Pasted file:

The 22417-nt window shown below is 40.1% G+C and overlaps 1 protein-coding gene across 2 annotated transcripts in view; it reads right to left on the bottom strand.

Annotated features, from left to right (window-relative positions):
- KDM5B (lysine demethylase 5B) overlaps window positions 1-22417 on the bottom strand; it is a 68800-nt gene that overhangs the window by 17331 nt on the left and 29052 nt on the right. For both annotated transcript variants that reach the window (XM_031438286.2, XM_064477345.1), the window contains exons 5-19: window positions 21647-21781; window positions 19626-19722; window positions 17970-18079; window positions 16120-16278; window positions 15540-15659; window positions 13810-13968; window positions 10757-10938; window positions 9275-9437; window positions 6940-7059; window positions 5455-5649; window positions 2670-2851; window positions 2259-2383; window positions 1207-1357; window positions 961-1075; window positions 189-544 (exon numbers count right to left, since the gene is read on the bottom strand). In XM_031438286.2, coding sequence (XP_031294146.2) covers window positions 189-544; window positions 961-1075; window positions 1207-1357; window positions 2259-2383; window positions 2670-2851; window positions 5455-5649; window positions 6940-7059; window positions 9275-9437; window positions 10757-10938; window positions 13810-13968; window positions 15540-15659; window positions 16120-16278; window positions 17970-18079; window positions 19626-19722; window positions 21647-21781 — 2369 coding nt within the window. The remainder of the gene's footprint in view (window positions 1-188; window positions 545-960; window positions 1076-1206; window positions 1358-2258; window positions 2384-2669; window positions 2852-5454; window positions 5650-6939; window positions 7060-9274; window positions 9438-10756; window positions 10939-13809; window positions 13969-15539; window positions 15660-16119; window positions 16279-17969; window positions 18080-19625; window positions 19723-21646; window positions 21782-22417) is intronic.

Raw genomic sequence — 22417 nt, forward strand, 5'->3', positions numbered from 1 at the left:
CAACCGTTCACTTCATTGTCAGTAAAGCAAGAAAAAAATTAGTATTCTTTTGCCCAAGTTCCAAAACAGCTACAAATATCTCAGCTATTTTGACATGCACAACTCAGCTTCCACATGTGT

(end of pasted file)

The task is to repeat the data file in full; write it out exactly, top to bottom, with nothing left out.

The 22417-nt window shown below is 40.1% G+C and overlaps 1 protein-coding gene across 2 annotated transcripts in view; it reads right to left on the bottom strand.

Annotated features, from left to right (window-relative positions):
- KDM5B (lysine demethylase 5B) overlaps window positions 1-22417 on the bottom strand; it is a 68800-nt gene that overhangs the window by 17331 nt on the left and 29052 nt on the right. For both annotated transcript variants that reach the window (XM_031438286.2, XM_064477345.1), the window contains exons 5-19: window positions 21647-21781; window positions 19626-19722; window positions 17970-18079; window positions 16120-16278; window positions 15540-15659; window positions 13810-13968; window positions 10757-10938; window positions 9275-9437; window positions 6940-7059; window positions 5455-5649; window positions 2670-2851; window positions 2259-2383; window positions 1207-1357; window positions 961-1075; window positions 189-544 (exon numbers count right to left, since the gene is read on the bottom strand). In XM_031438286.2, coding sequence (XP_031294146.2) covers window positions 189-544; window positions 961-1075; window positions 1207-1357; window positions 2259-2383; window positions 2670-2851; window positions 5455-5649; window positions 6940-7059; window positions 9275-9437; window positions 10757-10938; window positions 13810-13968; window positions 15540-15659; window positions 16120-16278; window positions 17970-18079; window positions 19626-19722; window positions 21647-21781 — 2369 coding nt within the window. The remainder of the gene's footprint in view (window positions 1-188; window positions 545-960; window positions 1076-1206; window positions 1358-2258; window positions 2384-2669; window positions 2852-5454; window positions 5650-6939; window positions 7060-9274; window positions 9438-10756; window positions 10939-13809; window positions 13969-15539; window positions 15660-16119; window positions 16279-17969; window positions 18080-19625; window positions 19723-21646; window positions 21782-22417) is intronic.

Raw genomic sequence — 22417 nt, forward strand, 5'->3', positions numbered from 1 at the left:
CAACCGTTCACTTCATTGTCAGTAAAGCAAGAAAAAAATTAGTATTCTTTTGCCCAAGTTCCAAAACAGCTACAAATATCTCAGCTATTTTGACATGCACAACTCAGCTTCCACATGTGT